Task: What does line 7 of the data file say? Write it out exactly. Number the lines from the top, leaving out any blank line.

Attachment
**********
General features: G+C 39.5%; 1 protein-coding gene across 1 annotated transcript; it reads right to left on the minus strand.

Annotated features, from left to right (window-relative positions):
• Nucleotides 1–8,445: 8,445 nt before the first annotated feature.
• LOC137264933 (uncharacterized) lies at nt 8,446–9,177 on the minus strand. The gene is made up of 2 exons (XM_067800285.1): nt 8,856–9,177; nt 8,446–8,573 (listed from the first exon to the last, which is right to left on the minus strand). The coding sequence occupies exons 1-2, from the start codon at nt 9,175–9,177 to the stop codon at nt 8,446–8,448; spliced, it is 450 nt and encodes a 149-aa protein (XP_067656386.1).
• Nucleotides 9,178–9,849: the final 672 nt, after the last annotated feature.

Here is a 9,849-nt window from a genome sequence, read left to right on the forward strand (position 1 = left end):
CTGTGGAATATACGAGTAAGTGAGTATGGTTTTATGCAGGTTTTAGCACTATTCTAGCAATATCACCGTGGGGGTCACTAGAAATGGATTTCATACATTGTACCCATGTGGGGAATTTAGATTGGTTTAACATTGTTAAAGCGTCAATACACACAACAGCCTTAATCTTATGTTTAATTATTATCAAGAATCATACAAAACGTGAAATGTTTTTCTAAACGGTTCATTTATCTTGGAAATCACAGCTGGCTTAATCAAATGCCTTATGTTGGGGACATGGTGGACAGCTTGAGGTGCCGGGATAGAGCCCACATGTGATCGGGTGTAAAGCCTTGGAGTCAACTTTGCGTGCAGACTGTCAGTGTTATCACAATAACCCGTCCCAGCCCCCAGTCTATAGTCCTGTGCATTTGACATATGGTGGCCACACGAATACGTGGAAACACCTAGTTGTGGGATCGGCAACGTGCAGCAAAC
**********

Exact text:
CTGTGGAATATACGAGTAAGTGAGTATGGTTTTATGCAGGTTTTAGCACTATTCTAGCAATATCACCGTGGGGGTCACTAGAAATGGATTTCATACATTGTACCCATGTGGGGAATTTAGATTGGTTTAACATTGTTAAAGCGTCAATACACACAACAGCCTTAATCTTATGTTTAATTATTATCAAGAATCATACAAAACGTGAAATGTTTTTCTAAACGGTTCATTTATCTTGGAAATCACAGCTGGCTTAATCAAATGCCTTATGTTGGGGACATGGTGGACAGCTTGAGGTGCCGGGATAGAGCCCACATGTGATCGGGTGTAAAGCCTTGGAGTCAACTTTGCGTGCAGACTGTCAGTGTTATCACAATAACCCGTCCCAGCCCCCAGTCTATAGTCCTGTGCATTTGACATATGGTGGCCACACGAATACGTGGAAACACCTAGTTGTGGGATCGGCAACGTGCAGCAAAC